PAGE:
March 2016 / VOLUME 5, ISSUE 3
Welcome to the March issue of our monthly newsletter! This is a complimentary service to clients and friends of the Firm to keep you informed of immigration law developments that may affect you or your organization. Please contact Munsch Hardt's Immigration Team with your comments and questions.
Department of Homeland Security (DHS) Update:
- H-1B Reminder. Now is the time to complete H-1B petitions for filing under the annual “cap.” USCIS will begin accepting applications April 1, 2016, but, just as in the prior recent years, the filing season is expected to be brief (i.e., first week of April). If more petitions are received than there are available H-1B visas, visa numbers would be distributed via computerized lottery. Importantly, while submission of the H-1B proceedings via expedited (i.e., Premium) processing should help you learn the adjudication outcome sooner, it does not assure the H-1B petition lottery “win”. Be sure to discuss your preferred petition submission route with your immigration counsel. Importantly, the mandatory pre-H-1B filing Labor Condition Application (LCA) certification by the Department of Labor (DOL) takes 7 business days so LCA submission timelines should be planned accordingly.
- On March 11, 2016, DHS published a final rule regarding the Optional Practical Training (OPT) program for international students in science, technology, engineering, and mathematics (STEM) fields. The rule will go into effect on May 10, 2016. Below are some of the key changes made to the existing regulations: - The rule lengthens the STEM OPT extension from the current 17 months to 24 months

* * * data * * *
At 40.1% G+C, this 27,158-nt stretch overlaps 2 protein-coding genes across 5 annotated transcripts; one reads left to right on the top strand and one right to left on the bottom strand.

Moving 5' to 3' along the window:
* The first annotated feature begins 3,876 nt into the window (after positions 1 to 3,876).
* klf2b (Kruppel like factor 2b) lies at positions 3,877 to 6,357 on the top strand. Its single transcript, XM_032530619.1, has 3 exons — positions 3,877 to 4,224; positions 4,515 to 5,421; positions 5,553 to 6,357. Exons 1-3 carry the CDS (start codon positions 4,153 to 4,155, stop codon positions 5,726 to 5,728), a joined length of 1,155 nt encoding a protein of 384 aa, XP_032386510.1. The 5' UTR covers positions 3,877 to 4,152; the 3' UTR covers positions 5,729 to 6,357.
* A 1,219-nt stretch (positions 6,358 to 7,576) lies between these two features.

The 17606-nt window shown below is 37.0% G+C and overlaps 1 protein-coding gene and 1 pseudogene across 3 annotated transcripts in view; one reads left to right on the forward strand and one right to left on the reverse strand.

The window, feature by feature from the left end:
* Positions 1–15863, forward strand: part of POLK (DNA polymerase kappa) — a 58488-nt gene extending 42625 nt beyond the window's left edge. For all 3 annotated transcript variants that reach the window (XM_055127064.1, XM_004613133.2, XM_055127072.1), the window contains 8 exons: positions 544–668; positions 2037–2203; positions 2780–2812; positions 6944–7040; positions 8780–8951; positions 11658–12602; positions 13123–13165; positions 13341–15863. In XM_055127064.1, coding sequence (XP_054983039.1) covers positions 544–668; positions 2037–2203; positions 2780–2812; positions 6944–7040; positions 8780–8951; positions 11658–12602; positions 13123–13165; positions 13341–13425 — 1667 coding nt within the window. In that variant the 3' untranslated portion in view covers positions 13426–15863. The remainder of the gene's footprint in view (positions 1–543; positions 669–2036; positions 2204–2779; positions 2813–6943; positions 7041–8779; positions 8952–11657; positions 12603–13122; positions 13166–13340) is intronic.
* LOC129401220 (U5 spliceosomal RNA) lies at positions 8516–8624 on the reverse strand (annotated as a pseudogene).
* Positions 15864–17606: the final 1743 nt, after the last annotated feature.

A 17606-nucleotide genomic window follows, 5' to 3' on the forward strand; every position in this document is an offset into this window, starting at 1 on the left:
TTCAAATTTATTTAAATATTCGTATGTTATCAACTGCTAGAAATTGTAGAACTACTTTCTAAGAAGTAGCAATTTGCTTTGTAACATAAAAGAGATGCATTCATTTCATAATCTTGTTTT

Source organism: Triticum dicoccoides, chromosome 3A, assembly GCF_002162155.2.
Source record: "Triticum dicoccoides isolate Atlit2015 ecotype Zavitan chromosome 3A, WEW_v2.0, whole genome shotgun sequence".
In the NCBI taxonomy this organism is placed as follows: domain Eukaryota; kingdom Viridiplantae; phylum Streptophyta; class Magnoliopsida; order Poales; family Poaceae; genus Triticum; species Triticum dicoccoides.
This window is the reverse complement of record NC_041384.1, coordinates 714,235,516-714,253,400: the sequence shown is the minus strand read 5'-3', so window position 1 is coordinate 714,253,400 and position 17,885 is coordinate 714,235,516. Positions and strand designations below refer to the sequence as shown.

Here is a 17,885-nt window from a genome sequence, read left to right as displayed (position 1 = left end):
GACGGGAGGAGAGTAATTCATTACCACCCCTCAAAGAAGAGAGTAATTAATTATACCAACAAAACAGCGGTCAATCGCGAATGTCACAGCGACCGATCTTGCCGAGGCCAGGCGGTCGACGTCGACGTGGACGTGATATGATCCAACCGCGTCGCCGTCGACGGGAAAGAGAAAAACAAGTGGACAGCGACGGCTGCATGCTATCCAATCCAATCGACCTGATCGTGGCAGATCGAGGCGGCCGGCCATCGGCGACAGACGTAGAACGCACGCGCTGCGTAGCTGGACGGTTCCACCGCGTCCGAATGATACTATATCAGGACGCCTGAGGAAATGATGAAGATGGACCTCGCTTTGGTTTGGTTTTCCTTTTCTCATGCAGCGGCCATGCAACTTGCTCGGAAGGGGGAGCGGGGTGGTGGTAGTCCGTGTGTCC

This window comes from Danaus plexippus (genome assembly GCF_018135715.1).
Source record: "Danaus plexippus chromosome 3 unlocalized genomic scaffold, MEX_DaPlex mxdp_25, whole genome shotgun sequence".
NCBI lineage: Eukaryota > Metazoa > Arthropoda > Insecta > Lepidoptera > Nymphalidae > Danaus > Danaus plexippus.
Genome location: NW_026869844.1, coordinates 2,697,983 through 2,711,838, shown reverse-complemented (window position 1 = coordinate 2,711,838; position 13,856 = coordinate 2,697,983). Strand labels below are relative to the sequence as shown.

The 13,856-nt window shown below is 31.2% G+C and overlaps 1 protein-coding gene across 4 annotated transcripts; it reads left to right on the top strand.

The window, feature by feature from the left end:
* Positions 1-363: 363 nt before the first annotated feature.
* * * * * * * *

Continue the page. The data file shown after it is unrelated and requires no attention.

- To be eligible for the 24-month extension, the STEM degree must be awarded by a school accredited by a U.S. Department of Education-recognized accrediting agency and certified by the Student and Exchange Visitor Program (SEVP), at the time of filing for the extension
- Students may base the OPT extension on a previously-earned qualifying STEM degree
- Students may be eligible for up to two separate STEM OPT extensions upon completion of two qualifying STEM degrees at different educational levels Students and their employers will be required to prepare and execute a formal training program. Any material changes to the training plan will need to be reported to the student’s Designated School Official (DSO)
- Students and employers will be subject to several reporting requirements including validation of biographical, residential, and employment information, self-evaluations, and reporting of changes in employment status
- To guard against adverse effects on U.S. workers, the terms and conditions of a STEM OPT, including duties, hours, and compensation, must be commensurate with those applicable to similarly situated U.S. workers
It is important to consult your immigration legal counsel regarding the possible effects of the final OPT STEM rule on your and your employees’ immigration planning.
Department of State (DOS) News:
The April 2016 DOS Visa Bulletin “Final Action” chart for employment-based preference cases provides significant updates. Immigrant visa priority dates under the EB-2 “Members of the Professions Holding Advanced Degrees or Persons of Exceptional Ability” category for nationals of China progressed 1 month to September 1, 2012 and EB-2 for nationals of India advanced 3 weeks to November 8, 2008. Immigrant visa availability under the EB-3 “Skilled Workers/Professionals” category for Chinese nationals progressed 10 months to August 15, 2013, and EB-3 “Other Workers” for China advanced 1 month to March 1, 2007. Immigrant visa availability under the EB-3 Philippines “Skilled Workers/Professionals” and “Other Workers” categories advanced 1 ½ months to a cut-off date of May 1, 2008. Immigrant visa priority dates for EB-3 “Skilled Workers/Professionals” and “Other Workers” categories for Mexico and All Chargeability areas except China, India, and the Philippines are almost current with a cut-off date of February 15, 2016. Continue monitoring the monthly Visa Bulletin for further developments.
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This newsletter is not intended to establish an attorney-client relationship. All information contained in this newsletter is general and does not constitute legal advice.